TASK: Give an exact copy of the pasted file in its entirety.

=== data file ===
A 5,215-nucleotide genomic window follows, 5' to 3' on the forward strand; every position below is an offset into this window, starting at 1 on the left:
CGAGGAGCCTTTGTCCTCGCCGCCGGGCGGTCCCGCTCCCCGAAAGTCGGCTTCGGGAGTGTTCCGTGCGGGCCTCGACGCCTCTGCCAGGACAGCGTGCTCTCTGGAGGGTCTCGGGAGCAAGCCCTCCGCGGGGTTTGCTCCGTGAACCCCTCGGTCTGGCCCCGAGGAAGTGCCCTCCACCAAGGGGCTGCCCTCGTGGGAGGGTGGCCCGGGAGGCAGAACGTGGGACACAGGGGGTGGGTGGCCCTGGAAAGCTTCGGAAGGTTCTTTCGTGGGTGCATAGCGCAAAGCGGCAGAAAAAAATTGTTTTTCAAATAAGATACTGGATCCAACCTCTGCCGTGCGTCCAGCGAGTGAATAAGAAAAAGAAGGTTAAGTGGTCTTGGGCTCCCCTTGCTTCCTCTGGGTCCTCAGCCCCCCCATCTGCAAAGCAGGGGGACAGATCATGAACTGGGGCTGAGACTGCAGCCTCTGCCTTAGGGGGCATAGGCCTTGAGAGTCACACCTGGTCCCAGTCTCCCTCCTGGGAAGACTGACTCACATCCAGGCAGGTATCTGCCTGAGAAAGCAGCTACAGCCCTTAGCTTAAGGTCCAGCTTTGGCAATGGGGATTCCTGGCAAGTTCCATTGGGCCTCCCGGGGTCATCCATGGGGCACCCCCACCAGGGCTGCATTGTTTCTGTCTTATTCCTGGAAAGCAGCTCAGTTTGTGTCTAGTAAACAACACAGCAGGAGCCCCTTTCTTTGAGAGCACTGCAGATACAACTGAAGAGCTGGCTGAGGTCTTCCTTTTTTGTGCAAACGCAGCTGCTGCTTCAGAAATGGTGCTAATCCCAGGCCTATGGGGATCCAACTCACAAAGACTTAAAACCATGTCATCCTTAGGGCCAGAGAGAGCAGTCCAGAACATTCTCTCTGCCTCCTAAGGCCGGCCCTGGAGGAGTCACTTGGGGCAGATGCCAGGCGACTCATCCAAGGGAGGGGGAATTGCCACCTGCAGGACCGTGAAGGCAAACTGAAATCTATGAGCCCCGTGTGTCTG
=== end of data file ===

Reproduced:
A 5,215-nucleotide genomic window follows, 5' to 3' on the forward strand; every position below is an offset into this window, starting at 1 on the left:
CGAGGAGCCTTTGTCCTCGCCGCCGGGCGGTCCCGCTCCCCGAAAGTCGGCTTCGGGAGTGTTCCGTGCGGGCCTCGACGCCTCTGCCAGGACAGCGTGCTCTCTGGAGGGTCTCGGGAGCAAGCCCTCCGCGGGGTTTGCTCCGTGAACCCCTCGGTCTGGCCCCGAGGAAGTGCCCTCCACCAAGGGGCTGCCCTCGTGGGAGGGTGGCCCGGGAGGCAGAACGTGGGACACAGGGGGTGGGTGGCCCTGGAAAGCTTCGGAAGGTTCTTTCGTGGGTGCATAGCGCAAAGCGGCAGAAAAAAATTGTTTTTCAAATAAGATACTGGATCCAACCTCTGCCGTGCGTCCAGCGAGTGAATAAGAAAAAGAAGGTTAAGTGGTCTTGGGCTCCCCTTGCTTCCTCTGGGTCCTCAGCCCCCCCATCTGCAAAGCAGGGGGACAGATCATGAACTGGGGCTGAGACTGCAGCCTCTGCCTTAGGGGGCATAGGCCTTGAGAGTCACACCTGGTCCCAGTCTCCCTCCTGGGAAGACTGACTCACATCCAGGCAGGTATCTGCCTGAGAAAGCAGCTACAGCCCTTAGCTTAAGGTCCAGCTTTGGCAATGGGGATTCCTGGCAAGTTCCATTGGGCCTCCCGGGGTCATCCATGGGGCACCCCCACCAGGGCTGCATTGTTTCTGTCTTATTCCTGGAAAGCAGCTCAGTTTGTGTCTAGTAAACAACACAGCAGGAGCCCCTTTCTTTGAGAGCACTGCAGATACAACTGAAGAGCTGGCTGAGGTCTTCCTTTTTTGTGCAAACGCAGCTGCTGCTTCAGAAATGGTGCTAATCCCAGGCCTATGGGGATCCAACTCACAAAGACTTAAAACCATGTCATCCTTAGGGCCAGAGAGAGCAGTCCAGAACATTCTCTCTGCCTCCTAAGGCCGGCCCTGGAGGAGTCACTTGGGGCAGATGCCAGGCGACTCATCCAAGGGAGGGGGAATTGCCACCTGCAGGACCGTGAAGGCAAACTGAAATCTATGAGCCCCGTGTGTCTG